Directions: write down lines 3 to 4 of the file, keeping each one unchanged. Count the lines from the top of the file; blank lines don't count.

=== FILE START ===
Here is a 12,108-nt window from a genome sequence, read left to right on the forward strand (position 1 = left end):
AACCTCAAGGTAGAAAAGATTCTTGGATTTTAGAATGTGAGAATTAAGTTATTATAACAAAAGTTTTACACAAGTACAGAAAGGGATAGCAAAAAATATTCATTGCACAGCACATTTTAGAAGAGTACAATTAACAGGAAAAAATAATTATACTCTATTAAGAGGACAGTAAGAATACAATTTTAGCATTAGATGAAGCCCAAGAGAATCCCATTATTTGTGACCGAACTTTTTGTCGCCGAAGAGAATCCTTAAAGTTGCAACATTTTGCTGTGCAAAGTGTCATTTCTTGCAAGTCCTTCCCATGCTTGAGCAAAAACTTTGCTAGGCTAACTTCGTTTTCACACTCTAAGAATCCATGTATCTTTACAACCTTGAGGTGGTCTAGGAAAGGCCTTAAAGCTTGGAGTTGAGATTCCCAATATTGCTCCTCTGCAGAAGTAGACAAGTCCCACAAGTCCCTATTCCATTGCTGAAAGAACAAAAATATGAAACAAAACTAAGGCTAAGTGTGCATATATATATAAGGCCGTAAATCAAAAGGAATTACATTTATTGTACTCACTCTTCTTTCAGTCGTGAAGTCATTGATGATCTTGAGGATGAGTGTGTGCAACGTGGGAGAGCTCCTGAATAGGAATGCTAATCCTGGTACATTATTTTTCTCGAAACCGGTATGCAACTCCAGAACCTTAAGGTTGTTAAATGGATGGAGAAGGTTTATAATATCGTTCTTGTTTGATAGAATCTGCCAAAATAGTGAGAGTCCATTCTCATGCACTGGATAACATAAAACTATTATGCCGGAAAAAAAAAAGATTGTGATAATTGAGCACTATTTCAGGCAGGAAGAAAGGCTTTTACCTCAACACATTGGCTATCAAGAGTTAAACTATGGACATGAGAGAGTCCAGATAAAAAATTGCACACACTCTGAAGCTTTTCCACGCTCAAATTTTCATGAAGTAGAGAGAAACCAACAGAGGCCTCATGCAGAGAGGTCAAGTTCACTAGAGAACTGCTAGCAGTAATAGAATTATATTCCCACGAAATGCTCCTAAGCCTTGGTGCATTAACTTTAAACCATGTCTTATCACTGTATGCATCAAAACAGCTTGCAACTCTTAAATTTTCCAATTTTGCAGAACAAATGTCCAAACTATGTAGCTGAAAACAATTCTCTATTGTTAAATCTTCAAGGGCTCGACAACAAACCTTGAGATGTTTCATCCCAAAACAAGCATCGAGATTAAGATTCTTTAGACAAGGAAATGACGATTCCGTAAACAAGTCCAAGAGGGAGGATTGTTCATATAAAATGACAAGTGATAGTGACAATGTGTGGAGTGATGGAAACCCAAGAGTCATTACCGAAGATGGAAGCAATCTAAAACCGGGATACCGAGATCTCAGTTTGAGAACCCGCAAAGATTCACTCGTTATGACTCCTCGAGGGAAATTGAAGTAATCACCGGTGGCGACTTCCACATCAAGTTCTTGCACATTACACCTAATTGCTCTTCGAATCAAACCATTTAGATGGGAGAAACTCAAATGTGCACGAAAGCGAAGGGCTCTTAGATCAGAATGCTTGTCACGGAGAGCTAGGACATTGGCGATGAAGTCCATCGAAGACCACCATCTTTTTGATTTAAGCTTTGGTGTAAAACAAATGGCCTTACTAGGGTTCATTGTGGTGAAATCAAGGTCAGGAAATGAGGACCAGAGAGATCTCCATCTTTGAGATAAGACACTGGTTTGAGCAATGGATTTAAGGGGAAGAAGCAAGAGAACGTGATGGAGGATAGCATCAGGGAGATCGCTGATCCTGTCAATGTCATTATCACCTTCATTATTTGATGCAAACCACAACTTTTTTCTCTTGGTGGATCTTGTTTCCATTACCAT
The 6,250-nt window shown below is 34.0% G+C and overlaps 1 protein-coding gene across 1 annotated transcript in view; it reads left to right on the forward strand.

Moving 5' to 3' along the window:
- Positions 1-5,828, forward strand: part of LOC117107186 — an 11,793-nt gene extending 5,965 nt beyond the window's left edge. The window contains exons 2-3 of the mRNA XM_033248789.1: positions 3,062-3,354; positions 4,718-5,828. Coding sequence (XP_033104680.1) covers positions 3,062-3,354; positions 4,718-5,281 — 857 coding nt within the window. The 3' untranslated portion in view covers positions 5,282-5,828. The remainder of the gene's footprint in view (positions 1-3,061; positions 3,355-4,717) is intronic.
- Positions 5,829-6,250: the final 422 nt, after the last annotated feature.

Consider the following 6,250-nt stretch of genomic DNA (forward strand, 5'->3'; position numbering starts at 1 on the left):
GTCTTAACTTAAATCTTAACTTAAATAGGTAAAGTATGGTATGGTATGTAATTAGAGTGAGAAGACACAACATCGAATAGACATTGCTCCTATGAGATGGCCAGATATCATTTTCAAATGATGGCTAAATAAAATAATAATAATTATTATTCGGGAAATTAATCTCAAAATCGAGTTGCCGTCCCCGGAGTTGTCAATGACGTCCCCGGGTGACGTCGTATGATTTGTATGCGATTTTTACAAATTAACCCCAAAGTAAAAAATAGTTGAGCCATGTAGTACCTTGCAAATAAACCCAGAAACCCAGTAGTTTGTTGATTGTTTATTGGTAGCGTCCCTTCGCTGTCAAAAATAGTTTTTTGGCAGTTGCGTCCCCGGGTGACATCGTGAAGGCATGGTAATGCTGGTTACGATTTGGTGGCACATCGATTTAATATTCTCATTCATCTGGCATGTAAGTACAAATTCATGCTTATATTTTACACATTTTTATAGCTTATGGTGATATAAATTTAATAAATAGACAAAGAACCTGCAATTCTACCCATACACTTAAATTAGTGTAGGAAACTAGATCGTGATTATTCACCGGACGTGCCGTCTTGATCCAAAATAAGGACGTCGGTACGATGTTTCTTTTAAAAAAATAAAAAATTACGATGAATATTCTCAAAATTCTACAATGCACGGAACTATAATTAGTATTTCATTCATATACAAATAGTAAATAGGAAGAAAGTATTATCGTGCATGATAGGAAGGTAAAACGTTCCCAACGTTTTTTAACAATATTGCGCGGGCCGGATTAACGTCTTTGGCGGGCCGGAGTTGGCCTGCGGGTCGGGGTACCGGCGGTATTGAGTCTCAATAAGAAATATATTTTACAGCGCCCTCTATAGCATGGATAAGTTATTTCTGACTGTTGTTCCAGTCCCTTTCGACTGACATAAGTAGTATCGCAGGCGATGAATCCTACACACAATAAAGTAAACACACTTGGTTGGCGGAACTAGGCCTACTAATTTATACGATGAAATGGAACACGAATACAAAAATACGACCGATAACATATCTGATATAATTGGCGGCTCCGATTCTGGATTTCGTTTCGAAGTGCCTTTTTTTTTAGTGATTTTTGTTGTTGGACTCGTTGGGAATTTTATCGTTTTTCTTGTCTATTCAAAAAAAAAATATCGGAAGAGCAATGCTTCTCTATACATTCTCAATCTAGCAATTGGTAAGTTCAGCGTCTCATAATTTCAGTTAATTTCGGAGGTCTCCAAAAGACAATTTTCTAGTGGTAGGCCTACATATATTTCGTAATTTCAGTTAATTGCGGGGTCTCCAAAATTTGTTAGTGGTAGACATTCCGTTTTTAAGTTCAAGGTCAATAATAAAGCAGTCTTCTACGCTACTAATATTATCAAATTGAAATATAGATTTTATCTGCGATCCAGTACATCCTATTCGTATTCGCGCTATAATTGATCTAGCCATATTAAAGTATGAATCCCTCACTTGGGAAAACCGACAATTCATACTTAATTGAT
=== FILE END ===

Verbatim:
The 6,250-nt window shown below is 34.0% G+C and overlaps 1 protein-coding gene across 1 annotated transcript in view; it reads left to right on the forward strand.

Moving 5' to 3' along the window: